I thought I could improve on this and set about designing and making unique, hand-built crematorium urns, that I hoped, in a discrete way, might celebrate life and be of some comfort to those who remain.
Each crematorium urn is made using the slow and considered technique of hand building. This method is the earliest form of pottery making and it feels natural for me to work in this way. Through it I feel a deep connection to the material and to our ancestors.
An interest in ancient standing stones, with their carved decoration and symbols, led to research into Neolithic burial mounds and consequently, to investigate the newly built barrows that have chambers with niches to hold crematorium urns.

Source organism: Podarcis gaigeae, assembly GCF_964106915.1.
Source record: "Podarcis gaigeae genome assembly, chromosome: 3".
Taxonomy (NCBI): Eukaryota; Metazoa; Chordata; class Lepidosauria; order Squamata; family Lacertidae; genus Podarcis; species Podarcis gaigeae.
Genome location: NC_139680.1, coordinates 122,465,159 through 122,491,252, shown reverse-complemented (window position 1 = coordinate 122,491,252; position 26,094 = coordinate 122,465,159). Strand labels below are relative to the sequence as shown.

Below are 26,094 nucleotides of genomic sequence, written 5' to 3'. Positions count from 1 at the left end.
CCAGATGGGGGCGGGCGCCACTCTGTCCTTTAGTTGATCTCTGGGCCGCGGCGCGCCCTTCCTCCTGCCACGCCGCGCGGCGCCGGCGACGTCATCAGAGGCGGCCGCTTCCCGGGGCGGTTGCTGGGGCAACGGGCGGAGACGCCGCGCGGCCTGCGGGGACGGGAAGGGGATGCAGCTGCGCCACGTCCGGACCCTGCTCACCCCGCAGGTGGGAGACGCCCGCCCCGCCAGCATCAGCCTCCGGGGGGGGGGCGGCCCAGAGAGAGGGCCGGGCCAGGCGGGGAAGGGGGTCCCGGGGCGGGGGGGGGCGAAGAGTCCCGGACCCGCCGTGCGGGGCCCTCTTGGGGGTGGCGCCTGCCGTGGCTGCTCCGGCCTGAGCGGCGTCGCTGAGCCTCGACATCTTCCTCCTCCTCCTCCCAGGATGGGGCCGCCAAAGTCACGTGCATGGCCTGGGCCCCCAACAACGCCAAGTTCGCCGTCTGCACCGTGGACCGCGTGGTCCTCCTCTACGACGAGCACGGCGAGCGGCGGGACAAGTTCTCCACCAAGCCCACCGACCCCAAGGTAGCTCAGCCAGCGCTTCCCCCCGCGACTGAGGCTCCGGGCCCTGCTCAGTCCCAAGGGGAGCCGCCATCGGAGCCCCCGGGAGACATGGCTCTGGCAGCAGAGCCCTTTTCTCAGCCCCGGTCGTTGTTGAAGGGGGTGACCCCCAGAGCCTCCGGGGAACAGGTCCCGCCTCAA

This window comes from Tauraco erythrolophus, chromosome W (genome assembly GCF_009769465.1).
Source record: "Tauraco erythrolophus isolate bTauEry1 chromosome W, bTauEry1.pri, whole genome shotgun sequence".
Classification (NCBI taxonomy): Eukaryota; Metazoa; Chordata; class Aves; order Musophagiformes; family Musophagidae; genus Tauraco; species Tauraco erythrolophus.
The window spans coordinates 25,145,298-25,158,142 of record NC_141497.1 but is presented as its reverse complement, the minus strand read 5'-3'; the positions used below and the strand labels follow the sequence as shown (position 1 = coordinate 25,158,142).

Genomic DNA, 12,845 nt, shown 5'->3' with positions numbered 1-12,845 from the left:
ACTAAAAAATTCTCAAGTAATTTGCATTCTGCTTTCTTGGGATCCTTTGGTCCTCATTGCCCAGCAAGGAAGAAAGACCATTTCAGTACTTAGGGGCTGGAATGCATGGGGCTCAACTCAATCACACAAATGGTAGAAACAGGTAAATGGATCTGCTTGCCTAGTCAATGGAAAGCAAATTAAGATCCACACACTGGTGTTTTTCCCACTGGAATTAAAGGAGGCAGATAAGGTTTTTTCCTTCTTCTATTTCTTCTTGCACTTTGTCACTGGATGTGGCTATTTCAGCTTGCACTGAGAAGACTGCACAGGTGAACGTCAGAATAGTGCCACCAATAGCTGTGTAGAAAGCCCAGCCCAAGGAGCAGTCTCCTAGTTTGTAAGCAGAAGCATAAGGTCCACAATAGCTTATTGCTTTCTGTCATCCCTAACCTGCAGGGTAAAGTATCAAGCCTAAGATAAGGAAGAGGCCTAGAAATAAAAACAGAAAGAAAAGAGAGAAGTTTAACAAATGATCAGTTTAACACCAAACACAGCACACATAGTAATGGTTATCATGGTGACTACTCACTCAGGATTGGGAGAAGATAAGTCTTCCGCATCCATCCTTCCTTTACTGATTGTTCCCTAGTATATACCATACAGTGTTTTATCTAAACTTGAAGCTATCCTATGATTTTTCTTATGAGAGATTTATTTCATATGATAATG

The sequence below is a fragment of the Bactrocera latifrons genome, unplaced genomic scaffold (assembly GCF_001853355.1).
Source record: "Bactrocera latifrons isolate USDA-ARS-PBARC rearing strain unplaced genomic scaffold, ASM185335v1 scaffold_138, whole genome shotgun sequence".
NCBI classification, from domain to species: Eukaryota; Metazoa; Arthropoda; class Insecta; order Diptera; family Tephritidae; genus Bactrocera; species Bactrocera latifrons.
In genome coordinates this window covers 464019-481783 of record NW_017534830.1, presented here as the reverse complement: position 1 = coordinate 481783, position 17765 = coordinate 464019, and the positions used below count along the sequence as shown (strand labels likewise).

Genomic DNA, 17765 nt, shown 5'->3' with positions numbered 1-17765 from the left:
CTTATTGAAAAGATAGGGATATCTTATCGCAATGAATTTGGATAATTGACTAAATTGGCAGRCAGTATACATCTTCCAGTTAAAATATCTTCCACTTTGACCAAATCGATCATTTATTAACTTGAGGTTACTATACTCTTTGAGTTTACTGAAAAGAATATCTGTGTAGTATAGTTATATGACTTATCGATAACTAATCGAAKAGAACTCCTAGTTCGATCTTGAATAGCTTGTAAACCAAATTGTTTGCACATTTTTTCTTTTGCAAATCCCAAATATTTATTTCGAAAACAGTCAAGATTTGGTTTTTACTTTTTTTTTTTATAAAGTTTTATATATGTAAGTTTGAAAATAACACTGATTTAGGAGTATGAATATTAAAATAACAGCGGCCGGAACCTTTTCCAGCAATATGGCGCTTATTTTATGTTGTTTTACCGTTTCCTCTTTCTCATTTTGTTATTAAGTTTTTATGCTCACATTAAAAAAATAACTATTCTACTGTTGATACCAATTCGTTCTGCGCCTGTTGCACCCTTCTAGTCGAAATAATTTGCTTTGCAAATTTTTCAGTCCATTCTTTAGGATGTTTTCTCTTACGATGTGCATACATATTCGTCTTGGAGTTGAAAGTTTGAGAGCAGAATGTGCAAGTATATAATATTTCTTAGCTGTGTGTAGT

The Long Barrow in Wiltshire is constructed in a similar way to those built in Neolithic times and was the first to be built in 5000 years. Some of my urns now rest in this barrow, a place for contemplation where people come together to remember loved ones, spend time and share memories.
More of these monuments are being built as people search for meaningful and alternative ways to commemorate the dead. In Warwickshire there is Mid-England Barrow while in Kent at The Lost Village of Dode, Holly Barrow nestles underground. Sacred Stones have barrows in Cambridgeshire and Shropshire.
I am a member of the Heritage Crafts Association, Northern Potters, the Good Funeral Guild and the Society of Bereavement Practitioners.